We will also be creating a tool very soon to check if your apps are vulnerable.

    An Update on Apps Connecting to Servers Vulnerable to Heartbleed

    After we disclosed about the mobile apps connecting to vulnerable servers, we continued to monitor them. We have seen up to 7,000 apps at the time of monitoring that are connecting to Heartbleed-vulnerable servers, while in our latest verification, around 6,000 apps are still affected. Let’s see what types of mobile apps they are:

    Hearbleed Chart

    Figure 3. Distribution of Mobile Apps Vulnerable to Heartbleed, by Category

    For discussion purposes, we highlight only the app categories that we consider possibly sensitive in that they may store users’ private information on the server, which means users may be leaking information by using these apps. We see that a large portion of these kinds of apps are Lifestyle apps. These apps include anything from ordering food, grocery items, equipment, reading books, couponing, clothing, furniture, etc. This also means that if a user for instance orders food or supplies through one of these affected apps, information about their order, including user credentials, their home address—or worse, their credit card information—can be leaked.

    Note that we have informed Google about this issue.

    For other posts discussing the Heartbleed bug, check these other posts:

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    In between the end of support for Windows XP and the Heartbleed OpenSLL vulnerability, one good bit of news may not have been noticed: the Microsoft Word zero-day vulnerability  (CVE-2014-1761) reported in late March was fixed.

    We have since looked into this attack and found that the exploit was created by an attacker with some skill, resulting in what can only be described as a sophisticated exploit.

    It’s quite fortunate that Microsoft was able to patch this vulnerability quickly, as its sophistication and the widespread use of Microsoft Word in enterprises meant that it would have been a highly tempting target for attackers to exploit. While this particular attack is no longer effective (as we will show later), we cannot rule out future attacks that will target the same vulnerability.

    Basic Flow of the Exploit

    This vulnerability is exploited when a user opens an RTF file in Microsoft Word, or previews/opens an RTF email in Outlook (using Word as the RTF viewer).

    The basic flaw at the core of this vulnerability is an out-of-bounds array overwrite. After overwriting, the memory now contains a fake object whose virtual table pointer points to a fake virtual table which is controlled by RTF control words with specially set values chosen by the attacker. The attacker used opcode addresses which point to addresse ranges used by MSCOMCTL.OCX.

    This particular executable is vulnerable to exploitation because it does not have address space layout randomization (ASLR) enabled; why this has been done is unknown. Carefully chosen portions of code (also known as ROP gadgets) from the above .OCX file are used to compose the first stage shellcode, which starts at the 0×40000000 memory address. The first stage shellcode finds the opened RTF file handle in the winword.exe process and maps the buffer into process space, which starts from the file offset 0xF004 and a length of 0×1000, to the process address 0×40002000. This makes up the second stage of shellcode.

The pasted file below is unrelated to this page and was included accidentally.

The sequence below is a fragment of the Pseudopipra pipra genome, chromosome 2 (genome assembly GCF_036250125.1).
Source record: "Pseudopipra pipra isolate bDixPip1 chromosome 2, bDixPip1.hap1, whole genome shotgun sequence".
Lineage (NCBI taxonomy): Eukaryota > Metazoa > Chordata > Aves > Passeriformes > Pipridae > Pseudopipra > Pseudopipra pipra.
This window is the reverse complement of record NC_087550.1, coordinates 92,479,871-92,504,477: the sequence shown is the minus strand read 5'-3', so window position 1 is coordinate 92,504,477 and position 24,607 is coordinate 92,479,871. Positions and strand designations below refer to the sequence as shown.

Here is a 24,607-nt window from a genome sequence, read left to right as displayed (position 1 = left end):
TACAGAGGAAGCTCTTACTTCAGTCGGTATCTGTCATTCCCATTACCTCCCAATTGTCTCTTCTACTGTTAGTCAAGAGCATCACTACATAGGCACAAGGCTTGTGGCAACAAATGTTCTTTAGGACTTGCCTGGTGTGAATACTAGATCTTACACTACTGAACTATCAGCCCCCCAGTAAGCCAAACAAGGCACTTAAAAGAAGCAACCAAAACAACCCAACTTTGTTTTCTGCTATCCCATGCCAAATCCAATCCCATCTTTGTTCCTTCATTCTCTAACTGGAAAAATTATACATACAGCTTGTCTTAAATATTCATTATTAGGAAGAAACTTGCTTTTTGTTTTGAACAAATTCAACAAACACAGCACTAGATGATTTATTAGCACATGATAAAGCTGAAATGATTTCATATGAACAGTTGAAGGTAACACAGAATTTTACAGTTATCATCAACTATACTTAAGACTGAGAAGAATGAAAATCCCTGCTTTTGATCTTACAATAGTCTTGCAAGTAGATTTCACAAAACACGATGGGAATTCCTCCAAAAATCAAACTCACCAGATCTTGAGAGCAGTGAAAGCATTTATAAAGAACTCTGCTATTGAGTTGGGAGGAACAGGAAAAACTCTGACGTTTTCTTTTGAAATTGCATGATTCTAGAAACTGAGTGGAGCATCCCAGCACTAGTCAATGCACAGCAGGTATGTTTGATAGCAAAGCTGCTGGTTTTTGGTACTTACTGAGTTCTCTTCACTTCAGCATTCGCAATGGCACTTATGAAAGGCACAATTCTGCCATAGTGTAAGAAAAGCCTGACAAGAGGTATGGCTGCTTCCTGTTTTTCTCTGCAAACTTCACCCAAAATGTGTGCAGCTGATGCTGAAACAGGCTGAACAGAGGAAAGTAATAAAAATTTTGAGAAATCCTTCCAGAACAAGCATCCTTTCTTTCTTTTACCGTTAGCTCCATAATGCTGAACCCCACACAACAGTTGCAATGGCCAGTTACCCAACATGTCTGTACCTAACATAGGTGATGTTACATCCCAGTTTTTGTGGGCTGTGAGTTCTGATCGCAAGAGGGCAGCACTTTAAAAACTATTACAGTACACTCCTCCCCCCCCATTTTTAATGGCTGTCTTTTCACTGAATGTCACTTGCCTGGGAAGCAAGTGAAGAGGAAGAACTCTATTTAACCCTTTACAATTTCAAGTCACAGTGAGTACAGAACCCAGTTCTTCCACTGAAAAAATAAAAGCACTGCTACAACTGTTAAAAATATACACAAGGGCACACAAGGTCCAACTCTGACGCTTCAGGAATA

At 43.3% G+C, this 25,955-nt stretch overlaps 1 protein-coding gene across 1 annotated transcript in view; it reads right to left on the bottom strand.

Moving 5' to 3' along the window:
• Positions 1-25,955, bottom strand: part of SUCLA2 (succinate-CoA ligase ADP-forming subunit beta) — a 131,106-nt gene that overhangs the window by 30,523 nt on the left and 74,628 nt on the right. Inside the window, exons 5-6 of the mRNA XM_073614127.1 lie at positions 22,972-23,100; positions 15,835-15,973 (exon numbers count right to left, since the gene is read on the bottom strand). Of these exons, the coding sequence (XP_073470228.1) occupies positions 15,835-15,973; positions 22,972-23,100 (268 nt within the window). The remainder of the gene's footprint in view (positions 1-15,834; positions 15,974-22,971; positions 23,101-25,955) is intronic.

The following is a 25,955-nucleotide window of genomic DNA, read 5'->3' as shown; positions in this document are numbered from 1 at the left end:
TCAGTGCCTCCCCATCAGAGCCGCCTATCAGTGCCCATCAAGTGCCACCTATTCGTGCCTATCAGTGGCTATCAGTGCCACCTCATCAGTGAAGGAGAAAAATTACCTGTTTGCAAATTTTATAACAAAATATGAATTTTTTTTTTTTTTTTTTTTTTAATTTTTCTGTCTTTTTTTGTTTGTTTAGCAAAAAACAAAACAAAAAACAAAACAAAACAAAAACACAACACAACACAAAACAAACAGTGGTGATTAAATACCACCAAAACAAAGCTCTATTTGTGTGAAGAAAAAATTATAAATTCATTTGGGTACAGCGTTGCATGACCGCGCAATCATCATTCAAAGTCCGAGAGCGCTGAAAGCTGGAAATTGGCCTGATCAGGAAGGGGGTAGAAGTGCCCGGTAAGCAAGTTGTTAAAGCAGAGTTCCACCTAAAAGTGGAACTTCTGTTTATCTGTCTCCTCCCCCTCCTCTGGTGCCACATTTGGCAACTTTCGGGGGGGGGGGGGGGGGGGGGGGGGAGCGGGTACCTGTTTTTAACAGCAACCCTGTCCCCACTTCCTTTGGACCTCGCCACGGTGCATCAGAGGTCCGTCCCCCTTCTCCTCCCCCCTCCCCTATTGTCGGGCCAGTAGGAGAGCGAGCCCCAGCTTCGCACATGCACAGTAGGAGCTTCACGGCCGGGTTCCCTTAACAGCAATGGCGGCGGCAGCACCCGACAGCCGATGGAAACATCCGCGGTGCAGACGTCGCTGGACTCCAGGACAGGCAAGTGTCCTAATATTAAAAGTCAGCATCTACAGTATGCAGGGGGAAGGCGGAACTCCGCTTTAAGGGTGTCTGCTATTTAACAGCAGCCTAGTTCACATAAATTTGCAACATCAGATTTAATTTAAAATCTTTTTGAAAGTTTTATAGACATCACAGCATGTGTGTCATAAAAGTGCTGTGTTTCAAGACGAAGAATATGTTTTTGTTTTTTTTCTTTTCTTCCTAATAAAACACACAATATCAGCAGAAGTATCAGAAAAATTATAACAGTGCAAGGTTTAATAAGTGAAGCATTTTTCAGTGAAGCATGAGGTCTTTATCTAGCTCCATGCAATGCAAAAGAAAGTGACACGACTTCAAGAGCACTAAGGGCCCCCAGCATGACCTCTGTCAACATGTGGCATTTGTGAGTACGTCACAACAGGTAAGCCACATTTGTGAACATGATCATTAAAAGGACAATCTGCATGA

The second set somewhat unusually checks the Windows Update log of the affected system. If it sees that patches have been applied on or after April 8 (the regular Patch Tuesday date), it stops running. Otherwise, it drops its payload (named svchost.exe) and runs it. This particular attack is no longer effective today because of the April 8 date check, but it would be trivial to use similar code without the date check, especially with samples out in the wild to provide guidance to unaware attackers.

    In our analysis, we noticed that this particular sample crashes, but does not successfully exploit, older versions of Office 2010 without the latest updates installed as of late March (we found this using 14.0.4730.1010). Newer versions that were patched as of the discovery of the zero-day were successfully exploited.

    The sample is also similar to exploits for CVE-2012-2539, which also use an invalid value for the RTF control word listoverridecount, like this exploit.

    Solutions and Prevention

    As we noted in our first post on this threat, even before the official Microsoft patch (described in MS14-017) was released, we were able to heuristically detect this particular threat via Deep Dsicovery using the ATSE (Advanced Threats Scan Engine) and prevent users from being affected. However, we still recommend that users apply this patch in order to ensure the security of their systems.

    While other threats like those in online applications (such as browsers and plugins) or online services and protocols (like Heartbleed) may garner more attention, this threat is a reminder that more conventional threats – like exploits in RTF files – have not gone away. If anything, we’ve been observing RTFs used in several attacks recently, as carriers of CPL downloaders (here and here) and backdoors.

    We cannot rule out the possibility that CVE-2014-1761 will continue to be a threat moving forward, especially since many users will forget to update their installed version of Microsoft Word. For these users, our heuristic detection will be able to help reduce the risks of these attacks.